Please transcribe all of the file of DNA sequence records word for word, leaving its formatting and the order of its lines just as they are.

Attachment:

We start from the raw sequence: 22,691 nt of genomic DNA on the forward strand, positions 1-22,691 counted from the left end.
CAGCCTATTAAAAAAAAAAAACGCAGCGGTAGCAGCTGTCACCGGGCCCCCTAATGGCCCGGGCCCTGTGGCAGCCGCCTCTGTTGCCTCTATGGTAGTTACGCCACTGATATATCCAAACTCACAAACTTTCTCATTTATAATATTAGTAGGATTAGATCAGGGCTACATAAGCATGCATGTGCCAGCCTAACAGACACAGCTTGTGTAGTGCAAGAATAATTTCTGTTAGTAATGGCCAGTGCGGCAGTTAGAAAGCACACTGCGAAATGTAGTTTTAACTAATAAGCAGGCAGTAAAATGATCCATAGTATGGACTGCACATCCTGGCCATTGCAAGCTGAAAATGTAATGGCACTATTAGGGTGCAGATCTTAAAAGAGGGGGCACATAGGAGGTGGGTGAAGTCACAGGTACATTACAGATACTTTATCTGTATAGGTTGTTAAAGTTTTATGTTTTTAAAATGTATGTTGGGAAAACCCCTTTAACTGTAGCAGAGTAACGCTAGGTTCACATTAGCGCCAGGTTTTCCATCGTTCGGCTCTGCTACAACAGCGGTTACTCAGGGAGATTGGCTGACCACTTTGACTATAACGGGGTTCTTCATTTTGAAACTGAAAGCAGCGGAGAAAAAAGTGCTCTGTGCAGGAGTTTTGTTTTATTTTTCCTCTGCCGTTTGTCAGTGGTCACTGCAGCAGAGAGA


We start from the raw sequence: 22,691 nt of genomic DNA on the forward strand, positions 1-22,691 counted from the left end.
CAGCCTATTAAAAAAAAAAAACGCAGCGGTAGCAGCTGTCACCGGGCCCCCTAATGGCCCGGGCCCTGTGGCAGCCGCCTCTGTTGCCTCTATGGTAGTTACGCCACTGATATATCCAAACTCACAAACTTTCTCATTTATAATATTAGTAGGATTAGATCAGGGCTACATAAGCATGCATGTGCCAGCCTAACAGACACAGCTTGTGTAGTGCAAGAATAATTTCTGTTAGTAATGGCCAGTGCGGCAGTTAGAAAGCACACTGCGAAATGTAGTTTTAACTAATAAGCAGGCAGTAAAATGATCCATAGTATGGACTGCACATCCTGGCCATTGCAAGCTGAAAATGTAATGGCACTATTAGGGTGCAGATCTTAAAAGAGGGGGCACATAGGAGGTGGGTGAAGTCACAGGTACATTACAGATACTTTATCTGTATAGGTTGTTAAAGTTTTATGTTTTTAAAATGTATGTTGGGAAAACCCCTTTAACTGTAGCAGAGTAACGCTAGGTTCACATTAGCGCCAGGTTTTCCATCGTTCGGCTCTGCTACAACAGCGGTTACTCAGGGAGATTGGCTGACCACTTTGACTATAACGGGGTTCTTCATTTTGAAACTGAAAGCAGCGGAGAAAAAAGTGCTCTGTGCAGGAGTTTTGTTTTATTTTTCCTCTGCCGTTTGTCAGTGGTCACTGCAGCAGAGAGA